The name of an arrestee is public under Utah law. The same is often true for body camera videos, police reports, and court documents.
For that reason, Burbank stated he had concerns about whether the new ordinance is in compliance with the First Amendment.
“There is no circumstance by which you can protect that,” Burbank said. “Public servants, on a public street, interacting with a member of the public, and the public doesn’t have access to it? That’s problematic... I rely on the media to access these things and provide that information to me. I shouldn’t have to go file this request. I know that your role is to do it on my behalf."
"If the effect is that the police are not able to release something that’s a valid public record, then obviously that would go against state law I think, so we’d have to review that. I don’t think it does, because it specifies that (public record requests) can be shared," Mano said. "If it's not legal, we better change it!"
"I wouldn’t want a video like that to make it difficult for (a suspect) to get a job in the future."— Adam Herbets (@AdamHerbets) April 2, 2021
Councilmember Darin Mano defends his decision to vote in favor of an ordinance that prohibits SLCPD from releasing body camera video without a "valid law enforcement purpose." pic.twitter.com/alEFZOWGYW
“The purpose behind releasing the video is not to make the person out to be a victim or to punish them or make them look anything less than human,” Fitisemanu said. “It’s simply to point out that this is what police officers deal with, and this is how they handle it. We also would like to be looked at as human.”
Mano reiterated that he believes releasing “positive” body camera video often is a “valid law enforcement purpose,” but he thinks other SLC Councilmembers might disagree depending on the situation.
"By holding the decision to release footage to an additional standard, the ordinance allows people in the footage protection from additional trauma and emotional upheaval as the footage is shown over and over again after being publicly released," wrote Councilmember Amy Fowler in a message to FOX 13.
According to the latest draft of the ordinance, the SLC Chief of Police decides what is a “valid law enforcement purpose.”
Members of the union said they doubt whether Chief Mike Brown feels comfortable making his own decisions without guidance from the mayor and city council due to fear of losing his job.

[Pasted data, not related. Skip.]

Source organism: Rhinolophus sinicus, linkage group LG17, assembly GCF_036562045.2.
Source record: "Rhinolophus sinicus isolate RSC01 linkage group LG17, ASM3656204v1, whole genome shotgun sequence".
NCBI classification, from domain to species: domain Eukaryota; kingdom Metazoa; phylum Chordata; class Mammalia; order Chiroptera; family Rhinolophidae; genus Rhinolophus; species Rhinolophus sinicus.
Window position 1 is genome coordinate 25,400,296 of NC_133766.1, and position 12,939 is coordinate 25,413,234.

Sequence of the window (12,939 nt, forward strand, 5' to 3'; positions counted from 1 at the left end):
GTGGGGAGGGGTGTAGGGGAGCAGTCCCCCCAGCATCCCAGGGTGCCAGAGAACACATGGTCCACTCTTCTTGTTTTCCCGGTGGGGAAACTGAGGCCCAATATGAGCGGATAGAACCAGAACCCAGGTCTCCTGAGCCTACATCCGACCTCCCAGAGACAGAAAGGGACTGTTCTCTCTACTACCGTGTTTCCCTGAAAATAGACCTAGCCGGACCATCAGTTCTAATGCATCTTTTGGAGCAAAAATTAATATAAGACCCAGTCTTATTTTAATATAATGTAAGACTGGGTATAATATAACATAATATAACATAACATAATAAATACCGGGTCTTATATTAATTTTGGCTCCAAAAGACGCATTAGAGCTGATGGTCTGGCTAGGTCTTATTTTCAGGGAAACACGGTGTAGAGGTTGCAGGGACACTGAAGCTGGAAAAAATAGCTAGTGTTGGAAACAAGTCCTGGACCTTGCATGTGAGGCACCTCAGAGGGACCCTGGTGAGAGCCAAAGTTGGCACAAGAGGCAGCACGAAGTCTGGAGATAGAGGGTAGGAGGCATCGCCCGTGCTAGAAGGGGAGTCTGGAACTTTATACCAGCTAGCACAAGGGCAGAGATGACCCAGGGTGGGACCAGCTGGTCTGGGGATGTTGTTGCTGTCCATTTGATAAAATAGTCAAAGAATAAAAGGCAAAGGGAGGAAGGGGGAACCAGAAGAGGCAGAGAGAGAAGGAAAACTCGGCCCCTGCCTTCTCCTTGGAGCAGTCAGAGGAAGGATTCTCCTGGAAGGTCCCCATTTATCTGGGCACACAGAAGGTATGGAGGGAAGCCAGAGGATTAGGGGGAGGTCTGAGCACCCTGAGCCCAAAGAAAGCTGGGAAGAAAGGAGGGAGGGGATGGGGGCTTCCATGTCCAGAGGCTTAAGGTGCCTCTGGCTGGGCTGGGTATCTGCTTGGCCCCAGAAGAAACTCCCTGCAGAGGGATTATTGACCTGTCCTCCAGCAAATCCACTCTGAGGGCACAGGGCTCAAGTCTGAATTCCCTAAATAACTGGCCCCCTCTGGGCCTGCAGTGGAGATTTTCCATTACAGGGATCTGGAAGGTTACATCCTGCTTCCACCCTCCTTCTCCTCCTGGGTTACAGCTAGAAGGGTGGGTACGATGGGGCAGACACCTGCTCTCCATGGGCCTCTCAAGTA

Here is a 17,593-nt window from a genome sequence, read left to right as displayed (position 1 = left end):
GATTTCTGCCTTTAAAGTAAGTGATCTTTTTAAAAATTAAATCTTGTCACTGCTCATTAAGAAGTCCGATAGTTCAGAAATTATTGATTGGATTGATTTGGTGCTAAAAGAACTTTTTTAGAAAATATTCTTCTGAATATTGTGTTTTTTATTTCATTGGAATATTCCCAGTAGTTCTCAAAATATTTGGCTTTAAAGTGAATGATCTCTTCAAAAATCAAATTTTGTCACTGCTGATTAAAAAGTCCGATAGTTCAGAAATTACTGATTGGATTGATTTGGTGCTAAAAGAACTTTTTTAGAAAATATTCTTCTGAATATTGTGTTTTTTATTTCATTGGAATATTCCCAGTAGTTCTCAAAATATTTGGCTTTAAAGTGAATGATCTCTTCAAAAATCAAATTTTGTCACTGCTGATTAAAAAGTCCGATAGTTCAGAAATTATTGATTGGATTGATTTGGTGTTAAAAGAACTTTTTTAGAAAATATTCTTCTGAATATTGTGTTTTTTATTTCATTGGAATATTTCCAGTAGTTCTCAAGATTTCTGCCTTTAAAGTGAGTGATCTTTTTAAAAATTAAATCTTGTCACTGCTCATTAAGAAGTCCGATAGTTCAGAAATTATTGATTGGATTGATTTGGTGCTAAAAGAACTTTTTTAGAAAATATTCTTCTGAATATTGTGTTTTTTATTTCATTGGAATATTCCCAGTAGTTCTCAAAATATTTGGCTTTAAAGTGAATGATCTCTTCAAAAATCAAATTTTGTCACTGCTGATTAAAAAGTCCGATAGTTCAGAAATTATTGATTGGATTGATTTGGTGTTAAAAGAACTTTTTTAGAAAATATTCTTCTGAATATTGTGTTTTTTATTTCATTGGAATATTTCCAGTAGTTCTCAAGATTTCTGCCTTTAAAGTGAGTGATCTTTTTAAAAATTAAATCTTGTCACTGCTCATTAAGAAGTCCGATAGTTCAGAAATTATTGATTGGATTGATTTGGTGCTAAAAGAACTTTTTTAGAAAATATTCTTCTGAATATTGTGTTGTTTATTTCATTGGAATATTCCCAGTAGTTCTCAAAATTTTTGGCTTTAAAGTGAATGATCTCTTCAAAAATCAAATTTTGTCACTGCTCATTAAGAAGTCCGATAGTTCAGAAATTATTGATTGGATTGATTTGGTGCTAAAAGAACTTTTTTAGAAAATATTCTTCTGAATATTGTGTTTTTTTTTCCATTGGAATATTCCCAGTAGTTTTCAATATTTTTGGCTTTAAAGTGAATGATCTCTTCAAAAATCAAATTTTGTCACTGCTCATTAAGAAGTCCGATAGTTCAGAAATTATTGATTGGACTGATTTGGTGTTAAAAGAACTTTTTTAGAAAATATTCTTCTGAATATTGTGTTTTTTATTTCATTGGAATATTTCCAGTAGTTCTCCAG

"I can't speak for the chief or whether or not he feels that way," Mano said. "The mayor can fire the chief without the council... but I have a pretty good relationship with Mayor Mendenhall, and I've not heard her utter anything to that effect."
Per the new ordinance, Chief Mike Brown gets to decide whether body camera video serves a "valid law enforcement purpose."— Adam Herbets (@AdamHerbets) April 2, 2021
So then why haven't any peaceful interactions with officers been published since the law passed?
Many officers believe Chief Brown is worried for his job. pic.twitter.com/xdcPUtMkCp
Fitisemanu told FOX 13 he has his doubts, pointing to the lack of “positive” videos being published by SLCPD. He urged Chief Brown to reverse course.
“I think he’s under a tremendous amount of pressure,” Fitisemanu said. “The pressure that our chief right now is facing is unfathomable. There’s a lot of lost trust. There’s a lot of trust faith in not only the chief, but the entire command staff… They’re more concerned about holding onto their own jobs than they are the well-being of the officers.”
When FOX 13 reached out to SLCPD, we were told Chief Brown would not be interested in addressing the ordinance.
“Why are we constantly worried about our jobs?!” asked Burbank. “The problem that we have with police chiefs across the country, with elected officials, is they are too busy trying to keep their job and not doing their job — and when holding onto my position for fear of controversy is more important than the public well-being? You’re not doing your job very well.”
“You have a lack of individuals leading and guiding what goes on, and very rarely does the buck stop with anybody.”